CMS announced on January 9, 2018 a new advanced bundled payment model for 29 inpatient and three outpatient clinical episodes. Included are eight inpatient cardiac episodes and two outpatient cardiac episodes.
2017 – A Look Back
By all accounts 2017 was an exceptionally change-driven year both nationally and on a global scale! Most prominent being the effect of the 2016 election which unleashed a massive convergence of governmental, socio-cultural and business environmental dynamics driving change. As is always the case, this created new challenges and opportunities.
The Centers for Medicare and Medicaid Services in a final rule released Thursday, November 30, 2017, closed the loop on its proposed cancellation of the cardiac bundled payment models.
If you follow CFA’s blogs, you hopefully will have read our current and continuing series on low-volume cardiac surgery programs and the challenges they face in the evolving era of value-based healthcare (refer to Low-volume Surgery Programs: Parts One through Five).
In our continuing series on low-volume cardiac surgery program issues and strategies, we thought it would be beneficial to present a conceptually simple and straightforward methodology and approach to “unwinding” a program should that be the decision of hospital management and clinicians.
We have written extensively on the issue of low-volume cardiac surgery and the challenges faced by these programs in today’s competitive environment. There are many options available to these programs to boost their volume, ranging from reinvestment in program development efforts all the way to divestiture or closure if all else fails.
In our continuing series on low-volume cardiac surgery programs, we now incorporate the Center of Excellence (COE) concept into our discussions.
Cardiac Services Expansion: More Hospitals Are Taking a Second Look
In Part 1 one of this blog we discussed the key economic, demographic, technological and financial forces driving a growing interest by hospitals and health systems to develop new or expanded cardiac services.
Pending regulatory review, CMS has proposed cancelling the cardiac and expanded joint replacement bundled payment models. The rule, which was sent to the Office of Management and Budget last week, would...
For more than a decade, new heart program start-ups or expansions have been flat or declining in the US. This has occurred with a concomitant increase in the percentage of what has been termed “low volume heart programs” over the past 10-15 years. (see our previous blog Can Low Volume Cardiac Surgery Programs Be Excellent)
In our recent post, Low-Volume Cardiac Surgery Program “Excellence”, we initiated a multi-part series discussion on the theme of cardiac program excellence. In this article, we address the importance of understanding one’s cardiac program volumes and the difference in key types of procedures that comprise your cardiac surgery program’s procedure volume.
In a previous blog, CFA asked the question, “Can a low-volume cardiac surgery program be excellent?” (posted November 16, 2016). CFA estimates,
In the continuing effort to foster innovation and cost savings in cardiovascular programs, CFA was reminded of two interrelated clinical pathway issues by recently published research.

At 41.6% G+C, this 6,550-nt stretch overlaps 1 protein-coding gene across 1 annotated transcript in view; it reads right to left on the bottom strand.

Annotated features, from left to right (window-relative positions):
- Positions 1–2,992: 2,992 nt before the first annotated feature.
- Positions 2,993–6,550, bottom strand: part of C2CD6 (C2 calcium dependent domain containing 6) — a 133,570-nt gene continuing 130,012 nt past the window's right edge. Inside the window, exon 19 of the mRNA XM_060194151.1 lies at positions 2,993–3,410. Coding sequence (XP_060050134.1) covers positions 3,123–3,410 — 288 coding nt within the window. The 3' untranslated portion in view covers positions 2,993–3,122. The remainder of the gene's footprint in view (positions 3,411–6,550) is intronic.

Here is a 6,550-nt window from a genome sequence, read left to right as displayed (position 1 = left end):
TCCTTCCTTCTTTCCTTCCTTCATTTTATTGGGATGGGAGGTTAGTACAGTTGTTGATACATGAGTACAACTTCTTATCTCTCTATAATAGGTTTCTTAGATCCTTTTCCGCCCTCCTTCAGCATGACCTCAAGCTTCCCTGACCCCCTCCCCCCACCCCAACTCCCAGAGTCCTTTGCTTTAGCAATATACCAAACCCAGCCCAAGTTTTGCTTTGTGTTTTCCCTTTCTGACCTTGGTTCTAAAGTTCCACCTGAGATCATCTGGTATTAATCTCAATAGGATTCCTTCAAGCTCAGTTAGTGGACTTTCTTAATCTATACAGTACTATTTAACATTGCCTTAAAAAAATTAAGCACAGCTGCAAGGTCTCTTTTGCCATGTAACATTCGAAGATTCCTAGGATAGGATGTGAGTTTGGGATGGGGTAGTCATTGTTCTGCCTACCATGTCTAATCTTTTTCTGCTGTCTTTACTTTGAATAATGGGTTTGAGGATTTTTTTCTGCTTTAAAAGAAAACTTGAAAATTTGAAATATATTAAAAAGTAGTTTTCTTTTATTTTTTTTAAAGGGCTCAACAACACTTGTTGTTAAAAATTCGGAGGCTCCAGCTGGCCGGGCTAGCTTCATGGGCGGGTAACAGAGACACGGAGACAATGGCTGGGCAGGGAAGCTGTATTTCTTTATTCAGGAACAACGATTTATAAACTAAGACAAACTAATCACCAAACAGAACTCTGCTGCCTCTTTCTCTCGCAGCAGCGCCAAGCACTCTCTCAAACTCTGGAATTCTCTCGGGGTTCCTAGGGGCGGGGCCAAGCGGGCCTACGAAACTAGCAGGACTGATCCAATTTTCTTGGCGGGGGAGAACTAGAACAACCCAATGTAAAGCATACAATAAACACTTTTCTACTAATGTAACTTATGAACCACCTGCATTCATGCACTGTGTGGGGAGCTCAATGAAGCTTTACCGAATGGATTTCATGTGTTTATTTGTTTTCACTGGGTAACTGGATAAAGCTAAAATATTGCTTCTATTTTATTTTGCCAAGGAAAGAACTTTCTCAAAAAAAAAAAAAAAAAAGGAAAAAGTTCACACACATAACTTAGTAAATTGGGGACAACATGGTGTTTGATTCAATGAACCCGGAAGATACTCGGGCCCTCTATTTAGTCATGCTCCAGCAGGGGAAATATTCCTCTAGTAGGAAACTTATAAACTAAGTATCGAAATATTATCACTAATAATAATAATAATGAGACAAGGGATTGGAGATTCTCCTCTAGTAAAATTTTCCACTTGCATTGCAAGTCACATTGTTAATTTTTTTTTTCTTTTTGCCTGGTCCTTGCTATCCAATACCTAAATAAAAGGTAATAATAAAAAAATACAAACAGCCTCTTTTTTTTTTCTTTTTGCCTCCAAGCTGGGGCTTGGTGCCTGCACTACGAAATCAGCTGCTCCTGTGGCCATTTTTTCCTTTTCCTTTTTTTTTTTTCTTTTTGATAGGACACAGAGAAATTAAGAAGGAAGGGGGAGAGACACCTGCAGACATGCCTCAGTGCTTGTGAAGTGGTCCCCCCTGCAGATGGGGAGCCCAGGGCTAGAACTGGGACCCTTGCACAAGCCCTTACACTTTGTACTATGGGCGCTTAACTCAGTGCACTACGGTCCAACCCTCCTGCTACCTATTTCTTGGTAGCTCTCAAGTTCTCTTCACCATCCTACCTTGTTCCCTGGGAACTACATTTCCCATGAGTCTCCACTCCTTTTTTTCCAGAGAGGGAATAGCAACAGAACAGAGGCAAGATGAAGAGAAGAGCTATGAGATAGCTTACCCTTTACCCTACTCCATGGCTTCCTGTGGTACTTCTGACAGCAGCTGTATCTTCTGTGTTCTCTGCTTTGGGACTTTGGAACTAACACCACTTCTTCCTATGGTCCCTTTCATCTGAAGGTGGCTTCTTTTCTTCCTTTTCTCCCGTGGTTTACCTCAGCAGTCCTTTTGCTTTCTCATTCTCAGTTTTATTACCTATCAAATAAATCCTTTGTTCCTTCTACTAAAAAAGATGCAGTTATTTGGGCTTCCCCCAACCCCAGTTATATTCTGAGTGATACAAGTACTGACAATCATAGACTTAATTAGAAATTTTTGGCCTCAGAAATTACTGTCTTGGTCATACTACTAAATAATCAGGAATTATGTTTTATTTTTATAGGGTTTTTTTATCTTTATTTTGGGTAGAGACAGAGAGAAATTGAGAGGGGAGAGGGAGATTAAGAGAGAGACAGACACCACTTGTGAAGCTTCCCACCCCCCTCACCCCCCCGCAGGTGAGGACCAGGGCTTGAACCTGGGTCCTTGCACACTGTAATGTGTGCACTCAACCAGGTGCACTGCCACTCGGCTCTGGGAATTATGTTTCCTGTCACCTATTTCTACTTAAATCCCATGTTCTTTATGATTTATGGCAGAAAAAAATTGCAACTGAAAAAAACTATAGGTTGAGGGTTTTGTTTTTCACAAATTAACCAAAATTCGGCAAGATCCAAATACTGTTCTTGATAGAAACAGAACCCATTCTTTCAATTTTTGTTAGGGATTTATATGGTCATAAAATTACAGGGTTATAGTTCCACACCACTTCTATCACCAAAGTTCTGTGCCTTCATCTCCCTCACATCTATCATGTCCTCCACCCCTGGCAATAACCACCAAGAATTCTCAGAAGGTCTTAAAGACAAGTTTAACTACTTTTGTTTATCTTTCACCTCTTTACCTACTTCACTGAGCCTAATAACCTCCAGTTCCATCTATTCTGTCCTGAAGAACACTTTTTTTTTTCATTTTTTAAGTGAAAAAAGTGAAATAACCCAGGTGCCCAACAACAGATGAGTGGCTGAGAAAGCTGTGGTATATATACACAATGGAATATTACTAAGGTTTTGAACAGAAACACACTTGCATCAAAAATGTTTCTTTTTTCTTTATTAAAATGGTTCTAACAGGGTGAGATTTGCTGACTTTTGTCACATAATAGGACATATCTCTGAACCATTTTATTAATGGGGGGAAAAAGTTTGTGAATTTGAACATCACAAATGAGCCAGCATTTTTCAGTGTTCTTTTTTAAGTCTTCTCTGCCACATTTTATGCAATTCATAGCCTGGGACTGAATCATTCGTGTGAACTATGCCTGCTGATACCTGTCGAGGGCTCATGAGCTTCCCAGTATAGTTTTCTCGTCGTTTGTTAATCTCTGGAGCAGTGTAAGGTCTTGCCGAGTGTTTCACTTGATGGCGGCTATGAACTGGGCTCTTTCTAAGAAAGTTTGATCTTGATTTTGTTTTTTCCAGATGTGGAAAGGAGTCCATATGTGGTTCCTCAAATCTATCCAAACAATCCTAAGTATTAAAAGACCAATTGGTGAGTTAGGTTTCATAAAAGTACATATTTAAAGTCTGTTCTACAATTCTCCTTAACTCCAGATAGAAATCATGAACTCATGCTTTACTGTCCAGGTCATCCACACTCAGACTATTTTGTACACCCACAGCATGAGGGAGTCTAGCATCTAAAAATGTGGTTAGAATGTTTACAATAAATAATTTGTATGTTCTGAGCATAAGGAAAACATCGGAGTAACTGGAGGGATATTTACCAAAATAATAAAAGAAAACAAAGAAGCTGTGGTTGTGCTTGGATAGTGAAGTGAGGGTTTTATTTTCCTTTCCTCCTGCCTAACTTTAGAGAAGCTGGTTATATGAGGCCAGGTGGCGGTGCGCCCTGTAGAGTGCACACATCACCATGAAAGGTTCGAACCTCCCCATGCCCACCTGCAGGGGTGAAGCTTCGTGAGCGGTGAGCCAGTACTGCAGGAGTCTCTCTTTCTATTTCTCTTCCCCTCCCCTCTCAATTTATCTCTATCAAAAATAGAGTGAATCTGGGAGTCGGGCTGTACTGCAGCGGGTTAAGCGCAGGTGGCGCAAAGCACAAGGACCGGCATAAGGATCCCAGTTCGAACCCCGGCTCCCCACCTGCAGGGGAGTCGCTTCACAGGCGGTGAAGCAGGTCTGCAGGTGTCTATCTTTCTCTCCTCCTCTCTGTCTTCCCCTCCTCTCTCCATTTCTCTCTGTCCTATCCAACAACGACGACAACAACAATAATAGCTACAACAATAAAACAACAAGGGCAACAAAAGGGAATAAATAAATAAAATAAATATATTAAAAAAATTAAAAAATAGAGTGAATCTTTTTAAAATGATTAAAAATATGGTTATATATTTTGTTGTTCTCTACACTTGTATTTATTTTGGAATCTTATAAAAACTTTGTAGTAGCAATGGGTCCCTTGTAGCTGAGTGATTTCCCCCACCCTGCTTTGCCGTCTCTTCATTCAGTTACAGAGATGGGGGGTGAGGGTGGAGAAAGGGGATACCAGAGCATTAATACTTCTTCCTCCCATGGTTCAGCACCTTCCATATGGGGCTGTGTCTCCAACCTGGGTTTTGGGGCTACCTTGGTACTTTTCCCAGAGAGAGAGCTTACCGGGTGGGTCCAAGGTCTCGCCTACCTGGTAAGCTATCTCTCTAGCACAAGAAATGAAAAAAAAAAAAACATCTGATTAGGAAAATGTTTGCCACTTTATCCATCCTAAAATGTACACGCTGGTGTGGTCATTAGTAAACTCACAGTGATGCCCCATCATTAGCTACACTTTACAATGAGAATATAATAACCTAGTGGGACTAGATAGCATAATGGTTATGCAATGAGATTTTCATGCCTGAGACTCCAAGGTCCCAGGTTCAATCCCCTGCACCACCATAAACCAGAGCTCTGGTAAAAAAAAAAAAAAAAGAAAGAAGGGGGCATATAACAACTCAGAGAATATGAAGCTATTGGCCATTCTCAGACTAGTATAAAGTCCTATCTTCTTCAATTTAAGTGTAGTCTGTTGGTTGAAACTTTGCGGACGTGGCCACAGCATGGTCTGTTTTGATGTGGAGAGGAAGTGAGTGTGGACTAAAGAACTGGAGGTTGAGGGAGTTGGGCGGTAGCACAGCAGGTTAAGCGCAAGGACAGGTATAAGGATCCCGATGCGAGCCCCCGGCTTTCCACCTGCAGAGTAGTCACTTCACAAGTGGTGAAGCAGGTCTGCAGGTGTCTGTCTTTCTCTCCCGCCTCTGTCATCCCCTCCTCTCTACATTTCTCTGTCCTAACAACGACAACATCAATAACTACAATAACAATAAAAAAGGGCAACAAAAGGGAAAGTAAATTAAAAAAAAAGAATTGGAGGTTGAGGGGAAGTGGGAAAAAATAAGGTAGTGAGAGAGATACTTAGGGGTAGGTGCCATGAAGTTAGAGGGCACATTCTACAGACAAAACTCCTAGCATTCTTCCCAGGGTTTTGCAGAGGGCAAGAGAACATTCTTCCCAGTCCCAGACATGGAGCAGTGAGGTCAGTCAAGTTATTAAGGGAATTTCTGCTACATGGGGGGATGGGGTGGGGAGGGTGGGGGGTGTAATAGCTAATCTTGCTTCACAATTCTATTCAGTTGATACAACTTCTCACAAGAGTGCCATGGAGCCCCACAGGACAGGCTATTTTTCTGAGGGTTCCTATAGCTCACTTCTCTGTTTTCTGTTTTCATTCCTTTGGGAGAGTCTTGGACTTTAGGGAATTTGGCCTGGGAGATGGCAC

The Basis for Renewed Financial Optimism
After more than a decade of paltry economic growth, many CFOs and healthcare sector financial analysts are becoming more bullish on the future of their health services organizations’ financial positions and performance.
The integration of Heart and Vascular Services has been an ongoing challenge for the past 15 years or so. CFA has long promoted the benefits of heart and vascular services alignment, as the advantages far outweigh the time and effort necessary to achieve integration.
In a previous blog post, we introduced the concept of episodes of care (EOC) and its conceptual and practical application to improving program performance and preparing for value based care.
As most of us know by now, any transition to bundled payment will necessarily involve episodes of care (EOC). This blog, however, is not about preparing for bundled payment ‒ rather, it will focus on the value of the EOC as a foundation for analysis leading to reduced costs and enhanced value, regardless of when (or if) bundled payment initiatives become commonplace.
In past blog posts we have tried to keep you up-to-date on the proposed mandatory Medicare cardiac bundles that are (currently) set to commence in July 2017 (see Mandatory Medicare Cardiac Bundles: Final Regulations (Possibly) ).
CMS announced on December 20th that they are moving forward with the mandatory Medicare cardiac bundled pricing model by issuing final regulations.
Today’s cardiac catheterization laboratories, noninvasive cardiology and vascular service departments must manage and store extensive amounts of patient data – clinical documentation, analytics and images – tasks that have led to the ubiquitous adoption of a comprehensive CVIS.
It’s easy to take things for granted – until they are gone. Denton Cooley, one of the most famous heart surgeons ever, died Friday, November 18, 2016 at the age of 96, a month or so after the passing of his wife of 67 years, Louise Thomas.
If you follow CFA’s blogs, you know we have written extensively on low volume cardiac surgery programs and the challenges they face in the evolving era of value-based healthcare (refer to Low Volume Surgery Programs: The Need for Next Generation Assessment).
The issue of consolidation of services between hospitals within a system is increasingly important and many health systems are evaluating this option.
It is inevitable that whenever CMS issues proposed rules on new or expanded programming – in this case the recently proposed mandatory Medicare cardiac bundles set to begin in 2017 – comments, criticisms, suggestions and recommendations on the program start to surface. “Pushback,” if you will.